When people think of open source they don't usually associate Microsoft with it. But the company recently surprised many when it joined the Linux Foundation's open source AllSeen Alliance. The AllSeen Alliance's mission is to create a standard for device communications.
Has Microsoft changed its attitude toward open source in general or is there another reason for its uncharacteristic behavior? Computerworld speculates on what might have motivated Microsoft to join the AllSeen Alliance.
According to Computerworld:
Microsoft has joined what began as a Linux Foundation effort to create an open platform for the Internet of Things. It's a move that may be a telling sign regarding Microsoft's plans for home automation, and even for the Xbox.
Microsoft is interested in home automation and recently announced an agreement to work with an insurance company on home automation technology. Its Xbox gaming platform is seen as a potential hub or control center for home devices.More at Computerworld
The idealist in me wants to believe that Microsoft has changed its tune when it comes to open source, but the cynic in me promptly smacks the idealist upside the head and asks: What's in it for Microsoft? Once you ask that question then I think the real motivation falls into place, and that can be summed up in one word: Apple.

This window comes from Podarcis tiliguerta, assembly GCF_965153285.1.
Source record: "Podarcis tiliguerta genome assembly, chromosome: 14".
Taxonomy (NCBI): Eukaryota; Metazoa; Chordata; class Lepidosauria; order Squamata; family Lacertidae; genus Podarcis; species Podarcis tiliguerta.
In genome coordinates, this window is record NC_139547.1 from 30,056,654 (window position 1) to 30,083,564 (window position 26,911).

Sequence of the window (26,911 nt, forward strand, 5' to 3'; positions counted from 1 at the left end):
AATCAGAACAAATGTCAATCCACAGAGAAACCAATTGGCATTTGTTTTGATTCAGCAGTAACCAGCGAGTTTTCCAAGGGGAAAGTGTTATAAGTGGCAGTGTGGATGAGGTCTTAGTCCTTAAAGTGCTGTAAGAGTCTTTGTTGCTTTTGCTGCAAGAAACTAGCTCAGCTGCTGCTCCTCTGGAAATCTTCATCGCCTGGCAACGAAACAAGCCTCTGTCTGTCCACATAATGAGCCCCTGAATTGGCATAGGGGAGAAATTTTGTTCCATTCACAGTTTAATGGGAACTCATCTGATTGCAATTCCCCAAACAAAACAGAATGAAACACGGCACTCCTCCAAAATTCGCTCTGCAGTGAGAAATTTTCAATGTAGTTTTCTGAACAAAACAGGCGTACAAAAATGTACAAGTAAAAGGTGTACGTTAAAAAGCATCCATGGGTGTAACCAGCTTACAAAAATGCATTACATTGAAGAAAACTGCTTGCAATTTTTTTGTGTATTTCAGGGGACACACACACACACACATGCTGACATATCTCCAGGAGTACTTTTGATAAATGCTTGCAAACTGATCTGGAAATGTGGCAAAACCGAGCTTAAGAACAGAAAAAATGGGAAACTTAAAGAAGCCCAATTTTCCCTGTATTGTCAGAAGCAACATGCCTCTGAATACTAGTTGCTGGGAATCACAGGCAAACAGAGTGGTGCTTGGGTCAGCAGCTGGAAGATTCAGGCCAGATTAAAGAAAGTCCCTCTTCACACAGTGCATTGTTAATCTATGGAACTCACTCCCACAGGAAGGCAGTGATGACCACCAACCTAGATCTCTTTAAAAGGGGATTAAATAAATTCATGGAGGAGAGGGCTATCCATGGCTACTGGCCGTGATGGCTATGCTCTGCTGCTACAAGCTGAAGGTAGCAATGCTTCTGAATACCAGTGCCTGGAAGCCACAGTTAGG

Apple recently announced its HomeKit effort at WWDC and it seems to have totally freaked Microsoft out. Microsoft quickly realized that Apple had stolen yet another march on them, and thus decided to frantically grasp at anything that would help them develop a viable home automation strategy. So joining the AllSeen Alliance strikes me as yet another desperate "me-too" attempt by Microsoft to keep up with Apple.
Am I being too cynical here? I doubt it. Microsoft, like most companies, does what it is in its own interests, and I think joining the AllSeen Alliance is truly a marriage of convenience. So you'll have to excuse me if I don't interpret this move by Microsoft as marking some new attitude toward open source. It seems to be something that is clearly rooted in Microsoft's self-interest rather than any shared open source vision.
Of course it's quite possible that Microsoft's participation in AllSeen could be a good thing over the long haul. But let's not kid ourselves about why Microsoft is doing it. Any good that results will be merely a byproduct of Microsoft doing what it has always done best: Looking out for its bottom line while trying to beat its competitors.